The nominations to the Rajya Sabha have been remarkable for their self-centred motivation. She did not treat the Congress as a political party, as a collection of individuals and interests through whom she had to string a common denominator; she treated the Congress as an extension of her personal needs and demands.

Anyone who did or could have challenged her was denied a ticket, and replaced by a nonentity whose only qualification was complete subservience to Sonia Gandhi. Sitaram Kesri was only the most glaring instance.

While it is true that Mr Kesri never rocked the Rajya Sabha with his intellectual discourse, the man who replaced him, Phaguni Ram, is unlikely to create history. Loyalty to Sonia Gandhi was far more important in the selection procedure than loyalty to Congress, whether you were Phaguni Ram or R.P. Goenka.

No one is certain what good R.P. Goenka has done to the Congress, but there is a lot of evidence for how much good R.P. Goenka has done to Sonia Gandhi. Deception was used where necessary to de-fang actual or potential dissidents.

Vijay Bhaskar Reddy was told that he would get a Rajya Sabha seat if he, as head of the disciplinary committee, expelled Matang Singh from the Congress. Vijay Bhaskar obeyed, and that was the last he heard from 10 Janpath. His promised seat went to yet another delighted unknown, a film producer who had thrown his son out of his home after the son married a Dalit. The Rajya Sabha ticket has become a lottery ticket.

Paradoxically, Sonia Gandhi is only as strong as Congressmen are weak. She can be confident about their impotence. As they themselves cheerfully admit, cowardice is one of the elements that unites the party. There is something about this family that makes them even more united than they are under other leaders.

There is possibly a case to be argued in favour of cowardice; perhaps there is nothing else which will work with as fractious a lot as Congressmen. But even cowardice needs a justification. Congressmen were happy to advertise their cowardice under the dominating leadership of Indira Gandhi, but there was a quid pro quo.

Congressmen gave Indira Gandhi their loyalty; she in turn gave them victory in elections. Even when she lost an election, which she did but once, she gave them hope. The equation between Indira Gandhi and her Congress worked because it was a two-way street.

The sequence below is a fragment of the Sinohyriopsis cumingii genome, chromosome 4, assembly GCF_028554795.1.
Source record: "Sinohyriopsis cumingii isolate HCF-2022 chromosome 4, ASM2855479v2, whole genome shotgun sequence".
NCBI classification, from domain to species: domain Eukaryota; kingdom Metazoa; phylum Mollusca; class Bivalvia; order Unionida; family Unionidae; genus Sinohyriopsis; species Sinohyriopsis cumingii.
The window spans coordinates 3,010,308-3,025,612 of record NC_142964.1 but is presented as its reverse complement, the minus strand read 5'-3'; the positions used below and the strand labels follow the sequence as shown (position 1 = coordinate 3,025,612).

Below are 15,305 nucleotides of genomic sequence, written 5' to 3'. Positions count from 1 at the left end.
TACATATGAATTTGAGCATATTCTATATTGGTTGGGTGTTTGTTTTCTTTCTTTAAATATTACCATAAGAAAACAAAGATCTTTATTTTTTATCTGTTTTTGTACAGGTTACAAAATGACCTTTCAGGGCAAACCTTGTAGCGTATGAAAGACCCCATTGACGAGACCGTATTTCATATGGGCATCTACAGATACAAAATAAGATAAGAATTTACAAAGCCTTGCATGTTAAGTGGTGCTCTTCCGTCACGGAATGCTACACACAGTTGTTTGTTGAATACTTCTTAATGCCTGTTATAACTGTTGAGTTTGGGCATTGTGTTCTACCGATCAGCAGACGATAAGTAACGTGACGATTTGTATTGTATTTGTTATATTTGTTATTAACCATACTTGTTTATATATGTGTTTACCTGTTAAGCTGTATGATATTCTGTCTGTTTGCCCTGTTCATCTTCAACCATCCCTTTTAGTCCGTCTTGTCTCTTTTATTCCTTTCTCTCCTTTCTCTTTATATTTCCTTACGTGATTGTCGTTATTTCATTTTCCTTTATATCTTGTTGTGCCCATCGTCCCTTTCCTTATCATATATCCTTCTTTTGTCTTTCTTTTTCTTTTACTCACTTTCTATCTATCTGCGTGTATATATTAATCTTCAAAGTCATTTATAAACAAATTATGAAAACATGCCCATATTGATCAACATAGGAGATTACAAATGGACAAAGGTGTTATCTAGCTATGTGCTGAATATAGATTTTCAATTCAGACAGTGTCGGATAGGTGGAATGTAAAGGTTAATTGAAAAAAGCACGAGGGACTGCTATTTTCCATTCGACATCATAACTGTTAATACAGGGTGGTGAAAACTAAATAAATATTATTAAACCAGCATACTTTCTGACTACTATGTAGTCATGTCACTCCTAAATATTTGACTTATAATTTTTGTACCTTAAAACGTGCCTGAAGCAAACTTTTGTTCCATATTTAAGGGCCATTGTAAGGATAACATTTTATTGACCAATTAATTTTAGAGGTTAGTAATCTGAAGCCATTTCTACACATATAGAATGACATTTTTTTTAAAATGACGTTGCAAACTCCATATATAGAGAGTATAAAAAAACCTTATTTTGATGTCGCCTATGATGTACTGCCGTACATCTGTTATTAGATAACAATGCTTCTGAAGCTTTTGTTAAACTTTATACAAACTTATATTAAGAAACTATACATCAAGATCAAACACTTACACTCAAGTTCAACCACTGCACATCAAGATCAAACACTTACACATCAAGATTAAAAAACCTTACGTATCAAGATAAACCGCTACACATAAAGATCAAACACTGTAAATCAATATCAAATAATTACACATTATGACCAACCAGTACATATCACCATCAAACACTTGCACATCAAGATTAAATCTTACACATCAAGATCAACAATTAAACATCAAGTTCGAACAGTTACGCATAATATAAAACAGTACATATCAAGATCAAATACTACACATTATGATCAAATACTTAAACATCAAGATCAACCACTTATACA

Sonia Gandhi's tenure is unusual because she is demanding total obedience after she has sucked out all hope. No one believes that she can deliver any election victory. They are quite certain that even where the Congress does win it is because of circumstances rather than her.

Between the disastrous general election and the pathetic Assembly elections, the Congress has actually dropped its share of the vote. The brief bump in Uttar Pradesh, which promised some redemption last year, has disappeared, and it is certain now that if the BJP is going to be at all defeated in Uttar Pradesh next year it will be by Mulayam Singh Yadav rather than the Congress.

The party contemplates the prospect of five years in Opposition with Sonia Gandhi as its leader with, once again private, despair. There is no doubt about it; as long as she is leader, it will be five years in Opposition no matter how abysmal the performance of the government.

Sonia Gandhi is a problem on two counts: she is incapable of mounting a serious political challenge to the BJP; and as long as her ambitions take precedence over party interests there cannot be any plausible unity among non-BJP parties.

It is that dreaded 272 Syndrome again. Her politics does not revolve around defeating the BJP; it evolves around making her Prime Minister. There is a significant difference. Those close to her will not tell her, and those far away have no occasion to, that even if the government's credibility begins to sink, as it has, this does not mean that her credibility is on the rise.

Mrs Sonia Gandhi possibly feels that she has time on her side. She is comparatively young; five years is not going to hurt her as much as it will hurt most of the members of the working committee.

Neither her age nor the age of her colleagues is the issue. The issue is what will the state of the Congress be in five years. The party has disappeared from most of India. It would be a tragedy if the only Congress to survive after five years were the Overseas Congress.